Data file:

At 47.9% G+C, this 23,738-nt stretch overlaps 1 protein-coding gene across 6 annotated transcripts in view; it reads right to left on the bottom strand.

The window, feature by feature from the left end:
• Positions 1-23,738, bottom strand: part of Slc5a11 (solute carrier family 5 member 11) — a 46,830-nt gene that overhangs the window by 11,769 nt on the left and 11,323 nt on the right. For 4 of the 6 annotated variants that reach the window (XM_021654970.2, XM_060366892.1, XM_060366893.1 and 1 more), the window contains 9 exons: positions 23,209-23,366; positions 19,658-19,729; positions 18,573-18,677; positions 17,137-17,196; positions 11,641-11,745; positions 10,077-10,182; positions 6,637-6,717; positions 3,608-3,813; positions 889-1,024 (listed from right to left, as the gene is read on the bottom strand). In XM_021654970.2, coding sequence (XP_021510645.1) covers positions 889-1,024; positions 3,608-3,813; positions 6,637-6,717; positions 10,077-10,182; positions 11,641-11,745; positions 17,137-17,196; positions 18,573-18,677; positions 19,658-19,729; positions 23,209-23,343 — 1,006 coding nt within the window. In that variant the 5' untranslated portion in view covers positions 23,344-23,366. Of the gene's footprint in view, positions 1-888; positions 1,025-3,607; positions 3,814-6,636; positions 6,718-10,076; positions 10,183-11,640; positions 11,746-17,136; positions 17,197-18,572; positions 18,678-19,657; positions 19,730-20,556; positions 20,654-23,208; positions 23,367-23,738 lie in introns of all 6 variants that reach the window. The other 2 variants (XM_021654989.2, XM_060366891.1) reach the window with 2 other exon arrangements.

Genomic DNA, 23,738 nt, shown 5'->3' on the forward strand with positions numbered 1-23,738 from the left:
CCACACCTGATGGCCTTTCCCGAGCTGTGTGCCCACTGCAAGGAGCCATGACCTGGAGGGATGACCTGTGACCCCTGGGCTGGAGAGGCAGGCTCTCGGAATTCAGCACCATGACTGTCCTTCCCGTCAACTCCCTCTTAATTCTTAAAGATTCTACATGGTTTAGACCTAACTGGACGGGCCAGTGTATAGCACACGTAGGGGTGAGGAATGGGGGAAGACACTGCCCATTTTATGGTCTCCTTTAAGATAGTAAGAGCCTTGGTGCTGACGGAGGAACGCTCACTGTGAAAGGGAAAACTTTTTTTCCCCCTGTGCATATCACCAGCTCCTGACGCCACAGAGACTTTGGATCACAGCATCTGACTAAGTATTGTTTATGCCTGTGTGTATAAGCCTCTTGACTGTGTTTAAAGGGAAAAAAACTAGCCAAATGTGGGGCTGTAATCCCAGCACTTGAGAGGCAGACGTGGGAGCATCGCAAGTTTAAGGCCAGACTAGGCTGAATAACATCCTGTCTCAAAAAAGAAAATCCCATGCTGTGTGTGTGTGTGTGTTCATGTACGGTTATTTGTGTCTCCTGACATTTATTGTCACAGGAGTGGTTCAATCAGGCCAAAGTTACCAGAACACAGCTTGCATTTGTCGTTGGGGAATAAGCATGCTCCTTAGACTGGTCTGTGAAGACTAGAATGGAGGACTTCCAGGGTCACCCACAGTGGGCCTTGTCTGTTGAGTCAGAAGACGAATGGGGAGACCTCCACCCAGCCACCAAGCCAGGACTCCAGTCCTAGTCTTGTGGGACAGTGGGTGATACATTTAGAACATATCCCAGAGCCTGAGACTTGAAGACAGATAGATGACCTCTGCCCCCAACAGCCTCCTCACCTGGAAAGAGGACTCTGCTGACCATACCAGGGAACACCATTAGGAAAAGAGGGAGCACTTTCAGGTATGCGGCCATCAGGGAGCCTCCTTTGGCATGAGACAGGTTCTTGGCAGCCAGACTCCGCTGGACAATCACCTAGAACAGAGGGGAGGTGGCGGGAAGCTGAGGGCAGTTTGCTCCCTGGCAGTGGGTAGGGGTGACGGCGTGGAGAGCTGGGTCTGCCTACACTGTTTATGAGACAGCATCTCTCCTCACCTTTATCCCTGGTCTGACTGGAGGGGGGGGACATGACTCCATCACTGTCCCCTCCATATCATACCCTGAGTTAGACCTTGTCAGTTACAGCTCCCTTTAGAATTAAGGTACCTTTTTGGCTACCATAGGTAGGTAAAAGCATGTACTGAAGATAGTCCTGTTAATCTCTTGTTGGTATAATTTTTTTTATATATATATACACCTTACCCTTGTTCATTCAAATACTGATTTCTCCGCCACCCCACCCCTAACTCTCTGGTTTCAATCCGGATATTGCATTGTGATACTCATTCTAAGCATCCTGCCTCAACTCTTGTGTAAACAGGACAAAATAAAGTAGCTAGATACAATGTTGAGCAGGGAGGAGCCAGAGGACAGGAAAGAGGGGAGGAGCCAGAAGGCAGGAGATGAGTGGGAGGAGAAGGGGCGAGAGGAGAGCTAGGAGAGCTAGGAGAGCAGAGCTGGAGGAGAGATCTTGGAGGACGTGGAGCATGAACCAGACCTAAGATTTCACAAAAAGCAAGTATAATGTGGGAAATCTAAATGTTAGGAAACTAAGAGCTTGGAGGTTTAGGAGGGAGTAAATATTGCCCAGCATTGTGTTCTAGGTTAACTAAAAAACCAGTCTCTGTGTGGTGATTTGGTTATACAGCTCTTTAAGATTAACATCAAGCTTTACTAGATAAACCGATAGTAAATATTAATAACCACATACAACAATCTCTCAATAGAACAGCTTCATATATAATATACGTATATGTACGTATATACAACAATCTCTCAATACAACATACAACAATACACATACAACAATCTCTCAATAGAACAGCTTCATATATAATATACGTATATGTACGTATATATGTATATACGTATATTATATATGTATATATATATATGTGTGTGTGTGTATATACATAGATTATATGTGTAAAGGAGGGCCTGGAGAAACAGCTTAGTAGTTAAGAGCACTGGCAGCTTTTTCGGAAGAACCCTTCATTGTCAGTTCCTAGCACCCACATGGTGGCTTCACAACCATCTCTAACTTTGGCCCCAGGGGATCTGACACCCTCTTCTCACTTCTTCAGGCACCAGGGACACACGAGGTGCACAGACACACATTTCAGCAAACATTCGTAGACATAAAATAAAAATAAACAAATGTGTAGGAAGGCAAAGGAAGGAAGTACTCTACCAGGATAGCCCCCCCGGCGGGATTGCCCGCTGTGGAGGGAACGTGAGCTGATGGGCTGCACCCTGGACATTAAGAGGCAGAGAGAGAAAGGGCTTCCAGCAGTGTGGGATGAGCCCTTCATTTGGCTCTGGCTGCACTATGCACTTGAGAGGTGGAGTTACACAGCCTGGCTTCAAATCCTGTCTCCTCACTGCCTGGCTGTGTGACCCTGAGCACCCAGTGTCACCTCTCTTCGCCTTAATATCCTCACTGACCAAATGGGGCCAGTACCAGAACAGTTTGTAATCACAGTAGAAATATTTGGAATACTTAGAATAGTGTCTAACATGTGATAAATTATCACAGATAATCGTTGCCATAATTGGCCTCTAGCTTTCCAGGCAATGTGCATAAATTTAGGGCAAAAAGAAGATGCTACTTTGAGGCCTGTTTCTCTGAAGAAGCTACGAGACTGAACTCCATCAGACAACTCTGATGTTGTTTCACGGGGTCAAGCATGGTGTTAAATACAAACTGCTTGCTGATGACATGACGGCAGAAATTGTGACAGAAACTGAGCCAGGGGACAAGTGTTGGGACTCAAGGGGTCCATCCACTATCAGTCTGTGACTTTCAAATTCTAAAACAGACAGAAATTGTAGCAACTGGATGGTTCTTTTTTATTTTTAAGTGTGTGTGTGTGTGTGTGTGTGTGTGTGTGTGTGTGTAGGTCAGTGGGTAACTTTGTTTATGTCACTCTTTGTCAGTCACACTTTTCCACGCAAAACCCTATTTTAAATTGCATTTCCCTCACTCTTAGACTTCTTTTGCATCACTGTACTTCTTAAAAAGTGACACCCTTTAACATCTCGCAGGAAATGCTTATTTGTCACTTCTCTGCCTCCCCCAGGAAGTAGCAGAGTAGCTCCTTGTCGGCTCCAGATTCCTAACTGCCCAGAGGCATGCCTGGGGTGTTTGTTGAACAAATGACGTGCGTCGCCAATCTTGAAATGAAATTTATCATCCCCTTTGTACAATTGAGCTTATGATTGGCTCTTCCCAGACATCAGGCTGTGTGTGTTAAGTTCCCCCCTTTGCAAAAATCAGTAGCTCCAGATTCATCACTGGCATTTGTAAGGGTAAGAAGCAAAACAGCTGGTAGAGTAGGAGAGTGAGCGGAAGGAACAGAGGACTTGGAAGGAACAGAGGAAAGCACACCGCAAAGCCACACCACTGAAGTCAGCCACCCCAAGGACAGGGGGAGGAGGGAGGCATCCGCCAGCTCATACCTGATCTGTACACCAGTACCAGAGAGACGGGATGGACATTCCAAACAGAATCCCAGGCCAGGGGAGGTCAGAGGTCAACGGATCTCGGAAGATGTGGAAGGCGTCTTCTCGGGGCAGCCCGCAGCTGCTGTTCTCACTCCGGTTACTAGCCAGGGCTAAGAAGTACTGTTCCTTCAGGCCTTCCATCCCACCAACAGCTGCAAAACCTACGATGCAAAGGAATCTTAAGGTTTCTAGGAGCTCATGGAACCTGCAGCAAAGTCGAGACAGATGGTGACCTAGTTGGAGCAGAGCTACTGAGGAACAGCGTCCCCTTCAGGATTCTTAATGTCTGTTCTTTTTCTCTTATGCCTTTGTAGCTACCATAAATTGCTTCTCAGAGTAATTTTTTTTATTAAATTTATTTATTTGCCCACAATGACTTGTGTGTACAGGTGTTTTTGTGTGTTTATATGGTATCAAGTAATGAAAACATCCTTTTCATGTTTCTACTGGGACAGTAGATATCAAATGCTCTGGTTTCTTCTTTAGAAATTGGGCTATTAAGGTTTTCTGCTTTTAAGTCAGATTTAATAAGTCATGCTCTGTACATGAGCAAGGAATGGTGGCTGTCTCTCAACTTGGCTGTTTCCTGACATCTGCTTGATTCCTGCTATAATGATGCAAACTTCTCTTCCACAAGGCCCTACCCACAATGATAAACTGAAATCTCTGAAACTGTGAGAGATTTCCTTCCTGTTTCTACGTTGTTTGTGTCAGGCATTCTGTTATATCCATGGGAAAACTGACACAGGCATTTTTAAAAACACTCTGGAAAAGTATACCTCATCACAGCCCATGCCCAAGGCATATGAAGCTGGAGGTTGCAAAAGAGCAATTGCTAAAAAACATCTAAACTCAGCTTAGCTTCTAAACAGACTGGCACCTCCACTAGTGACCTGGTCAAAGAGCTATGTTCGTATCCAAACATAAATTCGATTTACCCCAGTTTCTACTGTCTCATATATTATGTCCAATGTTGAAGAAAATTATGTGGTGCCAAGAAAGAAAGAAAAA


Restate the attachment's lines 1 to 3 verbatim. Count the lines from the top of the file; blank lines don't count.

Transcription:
At 47.9% G+C, this 23,738-nt stretch overlaps 1 protein-coding gene across 6 annotated transcripts in view; it reads right to left on the bottom strand.

The window, feature by feature from the left end:
• Positions 1-23,738, bottom strand: part of Slc5a11 (solute carrier family 5 member 11) — a 46,830-nt gene that overhangs the window by 11,769 nt on the left and 11,323 nt on the right. For 4 of the 6 annotated variants that reach the window (XM_021654970.2, XM_060366892.1, XM_060366893.1 and 1 more), the window contains 9 exons: positions 23,209-23,366; positions 19,658-19,729; positions 18,573-18,677; positions 17,137-17,196; positions 11,641-11,745; positions 10,077-10,182; positions 6,637-6,717; positions 3,608-3,813; positions 889-1,024 (listed from right to left, as the gene is read on the bottom strand). In XM_021654970.2, coding sequence (XP_021510645.1) covers positions 889-1,024; positions 3,608-3,813; positions 6,637-6,717; positions 10,077-10,182; positions 11,641-11,745; positions 17,137-17,196; positions 18,573-18,677; positions 19,658-19,729; positions 23,209-23,343 — 1,006 coding nt within the window. In that variant the 5' untranslated portion in view covers positions 23,344-23,366. Of the gene's footprint in view, positions 1-888; positions 1,025-3,607; positions 3,814-6,636; positions 6,718-10,076; positions 10,183-11,640; positions 11,746-17,136; positions 17,197-18,572; positions 18,678-19,657; positions 19,730-20,556; positions 20,654-23,208; positions 23,367-23,738 lie in introns of all 6 variants that reach the window. The other 2 variants (XM_021654989.2, XM_060366891.1) reach the window with 2 other exon arrangements.